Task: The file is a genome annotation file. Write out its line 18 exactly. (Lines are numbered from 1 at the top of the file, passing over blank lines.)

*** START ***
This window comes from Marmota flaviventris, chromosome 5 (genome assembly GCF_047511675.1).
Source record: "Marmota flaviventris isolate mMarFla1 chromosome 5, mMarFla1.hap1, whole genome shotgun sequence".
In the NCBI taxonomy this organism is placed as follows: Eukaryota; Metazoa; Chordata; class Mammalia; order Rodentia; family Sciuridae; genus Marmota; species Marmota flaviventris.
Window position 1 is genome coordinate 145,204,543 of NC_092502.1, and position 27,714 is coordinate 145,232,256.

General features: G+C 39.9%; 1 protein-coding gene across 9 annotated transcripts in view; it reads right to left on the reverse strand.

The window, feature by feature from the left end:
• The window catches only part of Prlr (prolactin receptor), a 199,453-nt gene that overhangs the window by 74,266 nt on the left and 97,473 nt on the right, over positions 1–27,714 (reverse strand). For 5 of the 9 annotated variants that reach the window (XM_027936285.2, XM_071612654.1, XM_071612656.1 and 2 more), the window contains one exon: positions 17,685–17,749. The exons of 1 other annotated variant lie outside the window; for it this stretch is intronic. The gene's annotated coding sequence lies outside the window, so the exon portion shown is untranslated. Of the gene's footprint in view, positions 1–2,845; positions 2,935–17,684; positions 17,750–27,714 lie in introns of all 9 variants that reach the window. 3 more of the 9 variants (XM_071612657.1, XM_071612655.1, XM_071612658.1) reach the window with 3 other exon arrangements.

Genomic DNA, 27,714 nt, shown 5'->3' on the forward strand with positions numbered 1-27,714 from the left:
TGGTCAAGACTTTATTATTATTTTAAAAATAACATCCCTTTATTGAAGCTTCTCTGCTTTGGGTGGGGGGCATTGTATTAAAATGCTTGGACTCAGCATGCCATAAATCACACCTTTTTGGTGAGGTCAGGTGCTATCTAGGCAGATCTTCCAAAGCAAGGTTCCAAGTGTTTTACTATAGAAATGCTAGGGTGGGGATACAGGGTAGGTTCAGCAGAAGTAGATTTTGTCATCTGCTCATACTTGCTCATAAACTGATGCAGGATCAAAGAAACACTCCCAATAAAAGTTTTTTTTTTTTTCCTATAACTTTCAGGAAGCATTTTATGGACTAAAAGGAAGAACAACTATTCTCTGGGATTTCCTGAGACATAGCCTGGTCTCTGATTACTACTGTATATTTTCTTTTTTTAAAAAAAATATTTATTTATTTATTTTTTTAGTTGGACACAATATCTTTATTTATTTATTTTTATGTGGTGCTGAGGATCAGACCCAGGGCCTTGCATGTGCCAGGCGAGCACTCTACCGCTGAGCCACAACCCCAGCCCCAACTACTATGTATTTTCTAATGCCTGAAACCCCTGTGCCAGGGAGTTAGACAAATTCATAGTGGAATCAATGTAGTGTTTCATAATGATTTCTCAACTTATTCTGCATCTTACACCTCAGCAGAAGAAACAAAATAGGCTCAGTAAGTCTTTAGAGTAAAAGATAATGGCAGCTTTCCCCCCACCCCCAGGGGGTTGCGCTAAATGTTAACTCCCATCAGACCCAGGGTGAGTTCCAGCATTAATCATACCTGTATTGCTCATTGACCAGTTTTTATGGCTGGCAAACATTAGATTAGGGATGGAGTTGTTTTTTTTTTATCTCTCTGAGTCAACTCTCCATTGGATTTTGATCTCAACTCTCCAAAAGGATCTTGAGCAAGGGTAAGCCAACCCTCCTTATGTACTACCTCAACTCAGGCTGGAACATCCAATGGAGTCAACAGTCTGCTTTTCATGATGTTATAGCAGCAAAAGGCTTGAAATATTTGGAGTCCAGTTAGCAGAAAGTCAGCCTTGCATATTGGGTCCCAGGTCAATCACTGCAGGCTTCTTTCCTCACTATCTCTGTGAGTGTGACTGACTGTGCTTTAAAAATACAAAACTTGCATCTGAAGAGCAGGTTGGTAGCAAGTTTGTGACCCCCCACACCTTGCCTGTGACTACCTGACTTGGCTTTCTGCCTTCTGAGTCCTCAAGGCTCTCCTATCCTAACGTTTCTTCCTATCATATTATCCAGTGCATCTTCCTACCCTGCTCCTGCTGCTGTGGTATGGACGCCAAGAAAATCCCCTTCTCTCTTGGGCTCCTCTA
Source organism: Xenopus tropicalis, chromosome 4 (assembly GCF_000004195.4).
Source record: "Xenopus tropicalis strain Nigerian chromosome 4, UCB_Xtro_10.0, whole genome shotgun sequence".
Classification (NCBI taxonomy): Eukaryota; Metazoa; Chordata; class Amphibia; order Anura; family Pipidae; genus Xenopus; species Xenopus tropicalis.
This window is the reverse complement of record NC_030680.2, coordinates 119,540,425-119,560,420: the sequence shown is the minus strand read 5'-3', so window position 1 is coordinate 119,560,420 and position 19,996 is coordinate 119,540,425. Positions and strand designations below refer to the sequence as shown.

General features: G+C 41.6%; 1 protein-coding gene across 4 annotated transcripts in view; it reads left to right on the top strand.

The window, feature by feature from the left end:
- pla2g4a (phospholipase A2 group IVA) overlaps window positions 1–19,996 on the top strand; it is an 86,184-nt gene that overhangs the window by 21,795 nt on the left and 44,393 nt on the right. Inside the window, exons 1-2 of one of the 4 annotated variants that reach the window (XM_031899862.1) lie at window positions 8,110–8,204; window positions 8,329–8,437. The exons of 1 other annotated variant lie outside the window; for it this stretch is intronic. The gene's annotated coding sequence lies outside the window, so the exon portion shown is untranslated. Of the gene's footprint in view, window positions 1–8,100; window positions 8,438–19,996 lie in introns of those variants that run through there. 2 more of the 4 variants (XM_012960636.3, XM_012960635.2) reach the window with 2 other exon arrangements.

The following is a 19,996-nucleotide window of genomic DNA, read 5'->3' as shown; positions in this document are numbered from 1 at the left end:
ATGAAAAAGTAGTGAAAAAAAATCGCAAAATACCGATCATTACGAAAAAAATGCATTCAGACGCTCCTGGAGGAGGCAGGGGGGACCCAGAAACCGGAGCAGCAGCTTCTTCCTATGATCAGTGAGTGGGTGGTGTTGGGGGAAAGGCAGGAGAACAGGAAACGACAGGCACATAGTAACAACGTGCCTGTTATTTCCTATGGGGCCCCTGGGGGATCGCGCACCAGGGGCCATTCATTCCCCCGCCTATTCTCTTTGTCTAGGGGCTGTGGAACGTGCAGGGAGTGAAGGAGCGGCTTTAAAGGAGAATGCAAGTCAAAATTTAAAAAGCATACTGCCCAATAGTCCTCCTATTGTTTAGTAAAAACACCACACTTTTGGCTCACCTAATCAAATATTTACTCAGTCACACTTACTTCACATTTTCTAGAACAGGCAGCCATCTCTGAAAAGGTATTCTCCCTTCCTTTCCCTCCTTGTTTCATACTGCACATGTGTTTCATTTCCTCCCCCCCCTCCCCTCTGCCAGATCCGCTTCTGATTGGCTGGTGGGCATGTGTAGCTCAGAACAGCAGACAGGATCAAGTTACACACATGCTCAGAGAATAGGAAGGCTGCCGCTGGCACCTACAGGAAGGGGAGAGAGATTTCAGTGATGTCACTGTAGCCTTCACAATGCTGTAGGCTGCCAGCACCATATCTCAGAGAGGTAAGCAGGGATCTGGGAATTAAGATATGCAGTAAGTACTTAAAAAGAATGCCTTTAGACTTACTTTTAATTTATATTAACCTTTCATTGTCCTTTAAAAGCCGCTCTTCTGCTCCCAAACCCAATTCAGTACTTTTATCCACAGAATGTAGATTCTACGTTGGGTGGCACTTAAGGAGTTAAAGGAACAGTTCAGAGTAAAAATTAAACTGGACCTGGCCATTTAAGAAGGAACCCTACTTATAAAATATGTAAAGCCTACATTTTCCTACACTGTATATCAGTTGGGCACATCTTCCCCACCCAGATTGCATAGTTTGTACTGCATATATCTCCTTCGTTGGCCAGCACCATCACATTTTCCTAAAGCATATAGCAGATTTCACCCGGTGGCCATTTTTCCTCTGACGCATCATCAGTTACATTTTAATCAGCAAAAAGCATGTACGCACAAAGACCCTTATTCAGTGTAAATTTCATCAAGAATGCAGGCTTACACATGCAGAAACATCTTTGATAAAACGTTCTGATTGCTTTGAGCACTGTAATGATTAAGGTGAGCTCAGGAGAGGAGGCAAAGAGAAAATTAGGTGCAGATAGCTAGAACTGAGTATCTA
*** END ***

ATGAAAAAGTAGTGAAAAAAAATCGCAAAATACCGATCATTACGAAAAAAATGCATTCAGACGCTCCTGGAGGAGGCAGGGGGGACCCAGAAACCGGAGCAGCAGCTTCTTCCTATGATCAGTGAGTGGGTGGTGTTGGGGGAAAGGCAGGAGAACAGGAAACGACAGGCACATAGTAACAACGTGCCTGTTATTTCCTATGGGGCCCCTGGGGGATCGCGCACCAGGGGCCATTCATTCCCCCGCCTATTCTCTTTGTCTAGGGGCTGTGGAACGTGCAGGGAGTGAAGGAGCGGCTTTAAAGGAGAATGCAAGTCAAAATTTAAAAAGCATACTGCCCAATAGTCCTCCTATTGTTTAGTAAAAACACCACACTTTTGGCTCACCTAATCAAATATTTACTCAGTCACACTTACTTCACATTTTCTAGAACAGGCAGCCATCTCTGAAAAGGTATTCTCCCTTCCTTTCCCTCCTTGTTTCATACTGCACATGTGTTTCATTTCCTCCCCCCCCTCCCCTCTGCCAGATCCGCTTCTGATTGGCTGGTGGGCATGTGTAGCTCAGAACAGCAGACAGGATCAAGTTACACACATGCTCAGAGAATAGGAAGGCTGCCGCTGGCACCTACAGGAAGGGGAGAGAGATTTCAGTGATGTCACTGTAGCCTTCACAATGCTGTAGGCTGCCAGCACCATATCTCAGAGAGGTAAGCAGGGATCTGGGAATTAAGATATGCAGTAAGTACTTAAAAAGAATGCCTTTAGACTTACTTTTAATTTATATTAACCTTTCATTGTCCTTTAAAAGCCGCTCTTCTGCTCCCAAACCCAATTCAGTACTTTTATCCACAGAATGTAGATTCTACGTTGGGTGGCACTTAAGGAGTTAAAGGAACAGTTCAGAGTAAAAATTAAACTGGACCTGGCCATTTAAGAAGGAACCCTACTTATAAAATATGTAAAGCCTACATTTTCCTACACTGTATATCAGTTGGGCACATCTTCCCCACCCAGATTGCATAGTTTGTACTGCATATATCTCCTTCGTTGGCCAGCACCATCACATTTTCCTAAAGCATATAGCAGATTTCACCCGGTGGCCATTTTTCCTCTGACGCATCATCAGTTACATTTTAATCAGCAAAAAGCATGTACGCACAAAGACCCTTATTCAGTGTAAATTTCATCAAGAATGCAGGCTTACACATGCAGAAACATCTTTGATAAAACGTTCTGATTGCTTTGAGCACTGTAATGATTAAGGTGAGCTCAGGAGAGGAGGCAAAGAGAAAATTAGGTGCAGATAGCTAGAACTGAGTATCTA